65% of Markets See Moderate Home Prices
August 28, 2014
The median price of residential properties – including both distressed and non-distressed sales – was $191,000, up 3 percent in July from the previous month and up 12 percent from the year ago, according to RealtyTrac’s Residential and Foreclosure Sales Report for July 2014, released Thursday. It marks the highest level for home prices since September 2008. But RealtyTrac researchers note its latest data showing further home price appreciation is masking what’s really going on in the market.
Home Price Trends:
“As distressed sales continue to decline, the share of sales is tilting toward more expensive homes, boosting the nationwide median sales price,” says Daren Blomquist, vice president of RealtyTrac. “The nationwide home price increase, however, masks slowing home price appreciation in the majority of housing markets across the country. This slowing appreciation was expected and provides another sign that the real estate recovery thus far is behaving rationally. The housing market is entering a dicey transition phase where it is becoming much more reliant on first-time home buyers and move-up buyers to sustain the recovery as investor involvement wanes.”
Homes sold for $200,000 or below accounted for 49 percent of all sales in July, down from 52 percent a year ago. On the other hand, homes selling for above $200,000 accounted for 51 percent of all sales, up from 48 percent a year ago, according to RealtyTrac.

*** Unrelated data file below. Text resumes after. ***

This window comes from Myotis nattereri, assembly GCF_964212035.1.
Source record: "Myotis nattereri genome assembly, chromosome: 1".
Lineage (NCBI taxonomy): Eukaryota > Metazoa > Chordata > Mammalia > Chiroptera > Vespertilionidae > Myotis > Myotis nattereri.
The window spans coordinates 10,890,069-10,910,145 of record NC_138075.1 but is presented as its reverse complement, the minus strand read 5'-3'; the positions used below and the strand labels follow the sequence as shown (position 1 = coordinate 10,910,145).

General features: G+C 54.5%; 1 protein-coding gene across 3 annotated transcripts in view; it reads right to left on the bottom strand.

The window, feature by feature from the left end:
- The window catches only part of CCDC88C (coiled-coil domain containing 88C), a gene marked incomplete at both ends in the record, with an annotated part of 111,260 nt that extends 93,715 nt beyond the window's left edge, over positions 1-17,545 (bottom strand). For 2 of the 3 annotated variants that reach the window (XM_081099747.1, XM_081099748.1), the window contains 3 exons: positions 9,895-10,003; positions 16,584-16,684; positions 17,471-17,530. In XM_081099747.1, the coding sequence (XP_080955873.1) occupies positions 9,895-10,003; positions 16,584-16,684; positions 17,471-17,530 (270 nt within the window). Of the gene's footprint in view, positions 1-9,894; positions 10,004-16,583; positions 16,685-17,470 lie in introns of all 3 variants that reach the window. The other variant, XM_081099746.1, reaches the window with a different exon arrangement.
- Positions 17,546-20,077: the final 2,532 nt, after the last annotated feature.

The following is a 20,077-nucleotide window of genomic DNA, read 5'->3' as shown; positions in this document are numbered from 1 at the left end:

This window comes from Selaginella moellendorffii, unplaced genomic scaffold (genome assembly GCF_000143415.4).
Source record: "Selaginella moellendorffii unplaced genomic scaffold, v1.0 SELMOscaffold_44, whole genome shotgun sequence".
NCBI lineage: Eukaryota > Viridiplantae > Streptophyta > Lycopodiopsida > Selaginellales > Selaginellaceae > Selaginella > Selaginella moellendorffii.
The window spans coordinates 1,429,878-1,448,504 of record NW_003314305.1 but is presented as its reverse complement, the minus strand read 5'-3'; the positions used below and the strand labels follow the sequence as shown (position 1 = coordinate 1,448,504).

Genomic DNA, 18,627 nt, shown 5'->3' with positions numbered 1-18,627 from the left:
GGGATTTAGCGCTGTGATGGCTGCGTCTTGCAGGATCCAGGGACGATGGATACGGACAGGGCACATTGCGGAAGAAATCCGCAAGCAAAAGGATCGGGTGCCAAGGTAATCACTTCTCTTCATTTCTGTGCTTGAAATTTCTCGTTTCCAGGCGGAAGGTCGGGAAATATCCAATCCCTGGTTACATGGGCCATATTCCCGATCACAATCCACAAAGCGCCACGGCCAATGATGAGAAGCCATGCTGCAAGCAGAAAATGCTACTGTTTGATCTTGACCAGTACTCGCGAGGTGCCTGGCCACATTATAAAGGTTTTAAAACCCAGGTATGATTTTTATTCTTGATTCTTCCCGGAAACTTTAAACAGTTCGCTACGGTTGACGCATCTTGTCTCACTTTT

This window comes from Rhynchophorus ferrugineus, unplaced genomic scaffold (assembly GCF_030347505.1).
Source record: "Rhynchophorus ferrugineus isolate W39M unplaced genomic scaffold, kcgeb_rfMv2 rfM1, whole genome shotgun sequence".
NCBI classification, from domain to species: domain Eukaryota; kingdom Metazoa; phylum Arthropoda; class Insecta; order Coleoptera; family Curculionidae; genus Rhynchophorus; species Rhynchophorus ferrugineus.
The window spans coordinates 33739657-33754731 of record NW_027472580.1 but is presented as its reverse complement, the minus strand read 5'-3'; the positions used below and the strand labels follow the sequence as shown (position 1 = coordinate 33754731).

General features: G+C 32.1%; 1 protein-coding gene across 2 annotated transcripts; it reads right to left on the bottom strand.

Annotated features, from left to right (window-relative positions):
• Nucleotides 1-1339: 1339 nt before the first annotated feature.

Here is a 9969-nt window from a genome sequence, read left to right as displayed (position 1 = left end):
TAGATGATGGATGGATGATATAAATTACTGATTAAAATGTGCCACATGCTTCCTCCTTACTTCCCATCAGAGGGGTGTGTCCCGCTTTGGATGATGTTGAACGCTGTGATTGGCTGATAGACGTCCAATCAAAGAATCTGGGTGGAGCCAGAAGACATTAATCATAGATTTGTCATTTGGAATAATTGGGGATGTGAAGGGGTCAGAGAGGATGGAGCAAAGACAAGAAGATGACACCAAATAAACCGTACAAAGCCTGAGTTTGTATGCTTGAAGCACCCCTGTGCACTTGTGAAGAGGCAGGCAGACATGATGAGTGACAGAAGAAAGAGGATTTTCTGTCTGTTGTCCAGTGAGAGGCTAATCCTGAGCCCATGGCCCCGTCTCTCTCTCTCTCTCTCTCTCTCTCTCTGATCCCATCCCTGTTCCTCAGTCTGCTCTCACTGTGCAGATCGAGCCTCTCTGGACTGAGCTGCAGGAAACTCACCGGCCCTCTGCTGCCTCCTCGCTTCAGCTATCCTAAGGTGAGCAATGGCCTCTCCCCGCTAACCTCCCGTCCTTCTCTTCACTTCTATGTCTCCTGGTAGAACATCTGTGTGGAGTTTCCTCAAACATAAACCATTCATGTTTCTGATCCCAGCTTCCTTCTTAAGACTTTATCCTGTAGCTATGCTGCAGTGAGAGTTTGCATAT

The states with the largest annual increases in median sales prices were:
- Michigan: +24%
- Ohio: +20%
- Virginia: +20%
- Minnesota: +14%
- New York: +13%
Out of 183 metro areas tracked with populations of 200,000 or more, 119 metros – or 65 percent – saw a lower annual home price appreciation in July compared to a year earlier.
For example, annual home price appreciation dropped to single digits from double-digit percentages a year ago in San Francisco, San Diego, Los Angeles, Chicago, Portland, Denver, and Phoenix, RealtyTrac reports.
Meanwhile, at the metro-level, the largest annual gains in median sales prices were:
- Detroit: up 33%
- Dayton, Ohio: +31%
- Stockton, Calif.: +24%
- Modesto, Calif.: +22%
- Cleveland: +20%
- Miami: +19%
Updated: April 03, 2020